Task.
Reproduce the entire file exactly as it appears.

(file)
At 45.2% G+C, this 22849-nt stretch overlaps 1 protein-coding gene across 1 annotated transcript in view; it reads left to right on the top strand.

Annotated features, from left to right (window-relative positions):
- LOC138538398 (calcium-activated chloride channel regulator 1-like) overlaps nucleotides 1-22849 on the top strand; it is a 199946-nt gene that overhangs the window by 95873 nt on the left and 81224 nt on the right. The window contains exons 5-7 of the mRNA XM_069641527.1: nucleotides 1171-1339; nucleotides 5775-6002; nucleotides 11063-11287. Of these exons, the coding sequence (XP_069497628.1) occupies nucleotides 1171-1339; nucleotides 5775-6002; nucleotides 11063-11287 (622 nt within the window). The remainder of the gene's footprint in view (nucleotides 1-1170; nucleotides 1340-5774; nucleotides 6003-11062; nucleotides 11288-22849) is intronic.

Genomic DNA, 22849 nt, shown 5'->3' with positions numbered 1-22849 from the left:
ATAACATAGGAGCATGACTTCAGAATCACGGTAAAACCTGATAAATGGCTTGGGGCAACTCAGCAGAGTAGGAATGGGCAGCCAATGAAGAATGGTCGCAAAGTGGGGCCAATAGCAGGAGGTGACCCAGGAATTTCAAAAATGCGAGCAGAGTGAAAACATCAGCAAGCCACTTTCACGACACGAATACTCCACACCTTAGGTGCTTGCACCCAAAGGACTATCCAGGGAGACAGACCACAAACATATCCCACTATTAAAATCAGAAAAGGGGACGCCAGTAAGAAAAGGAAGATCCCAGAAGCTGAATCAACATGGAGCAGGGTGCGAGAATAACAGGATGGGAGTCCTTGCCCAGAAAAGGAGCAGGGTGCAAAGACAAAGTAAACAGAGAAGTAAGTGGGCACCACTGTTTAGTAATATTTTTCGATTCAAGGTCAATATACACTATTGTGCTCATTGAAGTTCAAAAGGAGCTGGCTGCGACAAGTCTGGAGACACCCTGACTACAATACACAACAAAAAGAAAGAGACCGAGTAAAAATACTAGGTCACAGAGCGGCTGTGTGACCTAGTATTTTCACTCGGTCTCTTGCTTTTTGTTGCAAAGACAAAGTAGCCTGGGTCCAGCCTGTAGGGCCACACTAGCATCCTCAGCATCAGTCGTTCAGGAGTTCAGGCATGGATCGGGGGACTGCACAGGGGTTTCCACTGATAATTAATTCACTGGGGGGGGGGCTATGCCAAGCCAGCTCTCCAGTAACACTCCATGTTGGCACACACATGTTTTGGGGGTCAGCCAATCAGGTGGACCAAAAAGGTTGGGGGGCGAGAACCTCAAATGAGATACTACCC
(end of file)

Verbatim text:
At 45.2% G+C, this 22849-nt stretch overlaps 1 protein-coding gene across 1 annotated transcript in view; it reads left to right on the top strand.

Annotated features, from left to right (window-relative positions):
- LOC138538398 (calcium-activated chloride channel regulator 1-like) overlaps nucleotides 1-22849 on the top strand; it is a 199946-nt gene that overhangs the window by 95873 nt on the left and 81224 nt on the right. The window contains exons 5-7 of the mRNA XM_069641527.1: nucleotides 1171-1339; nucleotides 5775-6002; nucleotides 11063-11287. Of these exons, the coding sequence (XP_069497628.1) occupies nucleotides 1171-1339; nucleotides 5775-6002; nucleotides 11063-11287 (622 nt within the window). The remainder of the gene's footprint in view (nucleotides 1-1170; nucleotides 1340-5774; nucleotides 6003-11062; nucleotides 11288-22849) is intronic.

Genomic DNA, 22849 nt, shown 5'->3' with positions numbered 1-22849 from the left:
ATAACATAGGAGCATGACTTCAGAATCACGGTAAAACCTGATAAATGGCTTGGGGCAACTCAGCAGAGTAGGAATGGGCAGCCAATGAAGAATGGTCGCAAAGTGGGGCCAATAGCAGGAGGTGACCCAGGAATTTCAAAAATGCGAGCAGAGTGAAAACATCAGCAAGCCACTTTCACGACACGAATACTCCACACCTTAGGTGCTTGCACCCAAAGGACTATCCAGGGAGACAGACCACAAACATATCCCACTATTAAAATCAGAAAAGGGGACGCCAGTAAGAAAAGGAAGATCCCAGAAGCTGAATCAACATGGAGCAGGGTGCGAGAATAACAGGATGGGAGTCCTTGCCCAGAAAAGGAGCAGGGTGCAAAGACAAAGTAAACAGAGAAGTAAGTGGGCACCACTGTTTAGTAATATTTTTCGATTCAAGGTCAATATACACTATTGTGCTCATTGAAGTTCAAAAGGAGCTGGCTGCGACAAGTCTGGAGACACCCTGACTACAATACACAACAAAAAGAAAGAGACCGAGTAAAAATACTAGGTCACAGAGCGGCTGTGTGACCTAGTATTTTCACTCGGTCTCTTGCTTTTTGTTGCAAAGACAAAGTAGCCTGGGTCCAGCCTGTAGGGCCACACTAGCATCCTCAGCATCAGTCGTTCAGGAGTTCAGGCATGGATCGGGGGACTGCACAGGGGTTTCCACTGATAATTAATTCACTGGGGGGGGGGCTATGCCAAGCCAGCTCTCCAGTAACACTCCATGTTGGCACACACATGTTTTGGGGGTCAGCCAATCAGGTGGACCAAAAAGGTTGGGGGGCGAGAACCTCAAATGAGATACTACCC